Joe Biden has 17 point lead over Donald Trump in Wisconsin where COVID is surging and is ahead seven points in Michigan in new poll
- New Washington Post/ABC News poll has Joe Biden leading in two critical battleground states in Midwest
- Biden leads President Trump by 17 points in Wisconsin
- He leads by seven points in Michigan
- Trump won both states by less than one per cent in 2016
- The two states were part of Democrats’ ‘blue wall’ in the Midwest until Trump flipped them in the last presidential cycle
- Women flocking to Biden’s side, giving him a boost in the states
- Rising COVID rates also driving voters to Democratic nominee
Joe Biden has taken the lead over President Donald Trump in two key battleground states in the Midwest with less than a week to go before Election Day.
The Democratic nominee leads by 17 points in Wisconsin and seven points in Michigan – two states that Trump carried in 2016 and helped put him in the White House.
The new numbers out of the Washington Post/ABC News poll show Biden is being boosted by his support from women.
Biden leads Trump by 24 points among women in Michigan and by 30 points among women in Wisconsin.
In Michigan, Biden trails Trump among men by double digits, and the two are running about even among men in Wisconsin.
A new Washington Post/ABC News poll has Joe Biden leading President Donald Trump in two critical battleground states in Midwest
The poll numbers also indicate the coronavirus is having an effect on the election.
The pandemic has disproportionately driven women out of the workforce with some saying the current economic situation should be called a ‘shecession’ as women – particularly women of color – have been so badly effected.
President Trump is aware of his trailing numbers among females.
‘Suburban women, please vote for me,’ Trump has begged at his campaign rallies.
These women, also know as soccer moms and Walmart moms, supported Trump in 2016 but have been turning away from him in the years since. In the 2018 midterm election, they helped hand control of the House to Democrats.
Trump carried both Wisconsin and Michigan by less than 1 point in the 2016 election. He became the first Republican candidate in more than 20 years to carry the states – which were considered part of a ‘blue wall’ for Democratic candidates in the industrial Midwest.
Pennsylvania and Ohio are two other states in the region the president flipped to win the White House.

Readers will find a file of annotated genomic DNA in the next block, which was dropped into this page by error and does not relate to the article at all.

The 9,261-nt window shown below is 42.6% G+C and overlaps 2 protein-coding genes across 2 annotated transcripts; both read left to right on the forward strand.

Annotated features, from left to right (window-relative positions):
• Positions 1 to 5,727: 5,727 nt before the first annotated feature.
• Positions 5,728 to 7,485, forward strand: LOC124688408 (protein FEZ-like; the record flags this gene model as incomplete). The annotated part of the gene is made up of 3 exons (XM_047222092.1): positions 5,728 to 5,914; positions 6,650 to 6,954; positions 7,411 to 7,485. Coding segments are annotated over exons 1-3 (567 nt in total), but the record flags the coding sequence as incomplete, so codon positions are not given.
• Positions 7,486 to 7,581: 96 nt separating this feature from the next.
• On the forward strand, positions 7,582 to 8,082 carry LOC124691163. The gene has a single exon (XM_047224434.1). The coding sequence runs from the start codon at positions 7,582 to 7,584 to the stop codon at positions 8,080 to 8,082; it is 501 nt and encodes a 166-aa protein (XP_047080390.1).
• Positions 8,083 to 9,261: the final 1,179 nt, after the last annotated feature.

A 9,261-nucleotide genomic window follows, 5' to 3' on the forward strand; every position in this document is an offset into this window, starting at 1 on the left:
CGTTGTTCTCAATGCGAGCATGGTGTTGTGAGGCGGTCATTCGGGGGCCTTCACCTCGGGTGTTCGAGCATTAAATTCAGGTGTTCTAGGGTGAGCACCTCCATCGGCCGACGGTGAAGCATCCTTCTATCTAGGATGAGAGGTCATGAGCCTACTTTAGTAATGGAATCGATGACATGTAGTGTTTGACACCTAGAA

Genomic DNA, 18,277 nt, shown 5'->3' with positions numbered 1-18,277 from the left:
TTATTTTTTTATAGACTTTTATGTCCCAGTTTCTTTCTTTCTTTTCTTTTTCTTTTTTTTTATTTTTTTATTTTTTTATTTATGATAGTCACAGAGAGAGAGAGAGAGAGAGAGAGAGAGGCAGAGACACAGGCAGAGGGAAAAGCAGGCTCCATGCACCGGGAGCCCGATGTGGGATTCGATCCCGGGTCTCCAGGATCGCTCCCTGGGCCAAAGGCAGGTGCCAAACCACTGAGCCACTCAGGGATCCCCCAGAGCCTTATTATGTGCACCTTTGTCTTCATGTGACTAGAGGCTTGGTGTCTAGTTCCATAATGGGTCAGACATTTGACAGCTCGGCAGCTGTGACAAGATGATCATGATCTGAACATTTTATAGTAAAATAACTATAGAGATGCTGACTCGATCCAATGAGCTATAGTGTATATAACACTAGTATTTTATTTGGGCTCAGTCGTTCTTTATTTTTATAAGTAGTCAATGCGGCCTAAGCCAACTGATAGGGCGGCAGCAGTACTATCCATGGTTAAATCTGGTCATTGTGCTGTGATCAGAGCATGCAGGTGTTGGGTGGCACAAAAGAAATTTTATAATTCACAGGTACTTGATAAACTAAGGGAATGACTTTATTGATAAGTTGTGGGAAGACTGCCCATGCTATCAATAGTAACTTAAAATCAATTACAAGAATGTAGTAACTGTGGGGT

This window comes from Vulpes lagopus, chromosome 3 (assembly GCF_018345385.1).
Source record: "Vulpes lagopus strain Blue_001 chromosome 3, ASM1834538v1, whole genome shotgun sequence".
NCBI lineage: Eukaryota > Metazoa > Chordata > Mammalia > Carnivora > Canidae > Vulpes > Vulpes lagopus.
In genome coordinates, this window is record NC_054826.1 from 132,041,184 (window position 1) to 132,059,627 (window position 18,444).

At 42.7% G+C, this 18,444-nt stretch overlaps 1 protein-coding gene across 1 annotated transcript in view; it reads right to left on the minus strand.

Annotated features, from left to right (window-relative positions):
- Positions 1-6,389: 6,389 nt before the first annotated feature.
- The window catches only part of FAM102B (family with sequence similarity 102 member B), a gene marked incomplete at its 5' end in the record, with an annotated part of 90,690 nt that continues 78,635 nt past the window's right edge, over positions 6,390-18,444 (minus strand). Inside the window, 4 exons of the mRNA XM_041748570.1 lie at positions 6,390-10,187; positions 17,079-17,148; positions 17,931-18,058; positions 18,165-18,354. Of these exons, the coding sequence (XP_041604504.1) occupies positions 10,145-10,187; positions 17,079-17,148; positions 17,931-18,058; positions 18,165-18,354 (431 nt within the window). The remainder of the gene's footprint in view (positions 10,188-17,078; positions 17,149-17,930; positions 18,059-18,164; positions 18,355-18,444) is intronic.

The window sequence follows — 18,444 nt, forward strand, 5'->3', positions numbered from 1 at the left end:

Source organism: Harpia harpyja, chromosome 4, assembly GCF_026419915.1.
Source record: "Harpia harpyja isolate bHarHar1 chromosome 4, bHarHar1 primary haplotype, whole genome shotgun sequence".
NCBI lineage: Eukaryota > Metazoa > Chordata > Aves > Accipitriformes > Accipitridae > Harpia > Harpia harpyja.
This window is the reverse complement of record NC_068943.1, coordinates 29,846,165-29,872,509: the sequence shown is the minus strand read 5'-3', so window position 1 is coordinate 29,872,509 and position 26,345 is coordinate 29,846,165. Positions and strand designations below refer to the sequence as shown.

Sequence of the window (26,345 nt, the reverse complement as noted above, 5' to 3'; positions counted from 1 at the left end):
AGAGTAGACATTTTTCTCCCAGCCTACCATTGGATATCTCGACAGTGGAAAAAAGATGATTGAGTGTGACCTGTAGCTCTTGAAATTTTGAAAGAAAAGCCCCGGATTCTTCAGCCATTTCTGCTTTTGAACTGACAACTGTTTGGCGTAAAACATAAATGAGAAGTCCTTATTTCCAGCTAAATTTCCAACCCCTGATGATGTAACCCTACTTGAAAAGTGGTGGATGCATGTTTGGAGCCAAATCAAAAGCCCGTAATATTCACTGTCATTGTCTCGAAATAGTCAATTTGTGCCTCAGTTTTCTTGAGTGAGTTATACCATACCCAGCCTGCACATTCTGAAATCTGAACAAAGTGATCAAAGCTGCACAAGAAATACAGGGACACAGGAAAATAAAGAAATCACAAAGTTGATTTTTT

The president campaigned in Wisconsin on Saturday and was back on Tuesday. He also held a rally in Michigan on Tuesday. Vice President Mike Pence will campaign in the two states on Wednesday.
Jill Biden will be in Michigan on Thursday. Joe Biden will be in Wisconsin on Friday and Michigan on Saturday.
Jill Biden will campaign in Michigan on Thursday; new poll shows women breaking for Joe Biden in Michigan and Wisconsin
Biden’s double digit lead in Wisconsin comes as coronavirus cases hit new record levels there. The state is third in the nation in per capita COVID cases.
The state recorded the highest number of deaths caused by the virus on Monday. Hospitalizations are also on the rise. On Tuesday, Wisconsin reported 5,262 coronavirus cases – the highest number of cases recorded on a single day in the state since the pandemic began.
Complicating the contest in Wisconsin could be the Monday’s decision from the Supreme Court, which effectively barred the counting of mail-in ballots received after Election Day.
It raises the question of how many late-arriving votes will be disqualified.
Interest in this year’s election, meanwhile, is hitting record levels.
More than 71 million Americans have already cast their ballot in this year’s election, according to the Election Project.
That interest was echoed in Michigan and Wisconsin, the Washington Post/ABC News poll found.
Nearly 7 in 10 voters in Wisconsin and more than 6 in 10 in Michigan said they are following the presidential campaign very closely. In both states, more than 9 in 10 say they are either certain to vote or already have voted.
The Washington Post/ABC News poll was conducted Oct. 20-25, surveying 789 Michigan likely voters and 809 Wisconsin likely voters with a margin of error of plus-or-minus 4 points.